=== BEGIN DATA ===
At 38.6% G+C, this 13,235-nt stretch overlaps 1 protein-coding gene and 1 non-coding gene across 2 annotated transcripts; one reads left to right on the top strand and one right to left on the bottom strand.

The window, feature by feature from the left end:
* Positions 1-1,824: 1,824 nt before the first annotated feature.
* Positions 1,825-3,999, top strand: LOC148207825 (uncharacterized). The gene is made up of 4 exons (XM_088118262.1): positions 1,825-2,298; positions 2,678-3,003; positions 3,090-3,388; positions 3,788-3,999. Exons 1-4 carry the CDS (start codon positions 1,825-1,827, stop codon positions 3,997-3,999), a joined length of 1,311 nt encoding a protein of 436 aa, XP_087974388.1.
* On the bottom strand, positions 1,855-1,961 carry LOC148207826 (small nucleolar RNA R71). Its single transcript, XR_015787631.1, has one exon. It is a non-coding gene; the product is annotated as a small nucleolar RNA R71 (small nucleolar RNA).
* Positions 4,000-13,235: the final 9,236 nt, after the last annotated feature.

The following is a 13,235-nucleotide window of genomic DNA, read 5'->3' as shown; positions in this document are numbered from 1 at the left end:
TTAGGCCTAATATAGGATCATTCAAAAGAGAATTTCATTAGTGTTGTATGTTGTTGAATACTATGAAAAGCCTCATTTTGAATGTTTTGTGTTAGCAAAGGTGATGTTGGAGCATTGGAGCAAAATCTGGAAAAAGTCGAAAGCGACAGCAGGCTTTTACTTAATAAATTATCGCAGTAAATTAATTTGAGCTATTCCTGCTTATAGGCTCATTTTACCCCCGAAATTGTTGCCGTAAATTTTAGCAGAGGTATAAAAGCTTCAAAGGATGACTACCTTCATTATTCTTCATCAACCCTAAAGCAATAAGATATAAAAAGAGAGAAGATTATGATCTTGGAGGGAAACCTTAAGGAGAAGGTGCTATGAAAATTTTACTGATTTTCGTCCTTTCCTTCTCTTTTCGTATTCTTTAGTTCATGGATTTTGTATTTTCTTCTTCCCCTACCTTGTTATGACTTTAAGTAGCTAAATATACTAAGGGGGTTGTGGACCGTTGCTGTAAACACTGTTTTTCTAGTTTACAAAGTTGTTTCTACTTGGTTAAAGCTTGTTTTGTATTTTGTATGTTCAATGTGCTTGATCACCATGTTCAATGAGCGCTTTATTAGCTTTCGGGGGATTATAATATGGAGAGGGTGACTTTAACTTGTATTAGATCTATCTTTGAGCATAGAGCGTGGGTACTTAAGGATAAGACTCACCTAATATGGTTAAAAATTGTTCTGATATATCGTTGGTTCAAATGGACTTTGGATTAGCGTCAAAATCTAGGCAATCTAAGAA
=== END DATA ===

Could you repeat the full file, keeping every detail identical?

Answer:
At 38.6% G+C, this 13,235-nt stretch overlaps 1 protein-coding gene and 1 non-coding gene across 2 annotated transcripts; one reads left to right on the top strand and one right to left on the bottom strand.

The window, feature by feature from the left end:
* Positions 1-1,824: 1,824 nt before the first annotated feature.
* Positions 1,825-3,999, top strand: LOC148207825 (uncharacterized). The gene is made up of 4 exons (XM_088118262.1): positions 1,825-2,298; positions 2,678-3,003; positions 3,090-3,388; positions 3,788-3,999. Exons 1-4 carry the CDS (start codon positions 1,825-1,827, stop codon positions 3,997-3,999), a joined length of 1,311 nt encoding a protein of 436 aa, XP_087974388.1.
* On the bottom strand, positions 1,855-1,961 carry LOC148207826 (small nucleolar RNA R71). Its single transcript, XR_015787631.1, has one exon. It is a non-coding gene; the product is annotated as a small nucleolar RNA R71 (small nucleolar RNA).
* Positions 4,000-13,235: the final 9,236 nt, after the last annotated feature.

The following is a 13,235-nucleotide window of genomic DNA, read 5'->3' as shown; positions in this document are numbered from 1 at the left end:
TTAGGCCTAATATAGGATCATTCAAAAGAGAATTTCATTAGTGTTGTATGTTGTTGAATACTATGAAAAGCCTCATTTTGAATGTTTTGTGTTAGCAAAGGTGATGTTGGAGCATTGGAGCAAAATCTGGAAAAAGTCGAAAGCGACAGCAGGCTTTTACTTAATAAATTATCGCAGTAAATTAATTTGAGCTATTCCTGCTTATAGGCTCATTTTACCCCCGAAATTGTTGCCGTAAATTTTAGCAGAGGTATAAAAGCTTCAAAGGATGACTACCTTCATTATTCTTCATCAACCCTAAAGCAATAAGATATAAAAAGAGAGAAGATTATGATCTTGGAGGGAAACCTTAAGGAGAAGGTGCTATGAAAATTTTACTGATTTTCGTCCTTTCCTTCTCTTTTCGTATTCTTTAGTTCATGGATTTTGTATTTTCTTCTTCCCCTACCTTGTTATGACTTTAAGTAGCTAAATATACTAAGGGGGTTGTGGACCGTTGCTGTAAACACTGTTTTTCTAGTTTACAAAGTTGTTTCTACTTGGTTAAAGCTTGTTTTGTATTTTGTATGTTCAATGTGCTTGATCACCATGTTCAATGAGCGCTTTATTAGCTTTCGGGGGATTATAATATGGAGAGGGTGACTTTAACTTGTATTAGATCTATCTTTGAGCATAGAGCGTGGGTACTTAAGGATAAGACTCACCTAATATGGTTAAAAATTGTTCTGATATATCGTTGGTTCAAATGGACTTTGGATTAGCGTCAAAATCTAGGCAATCTAAGAA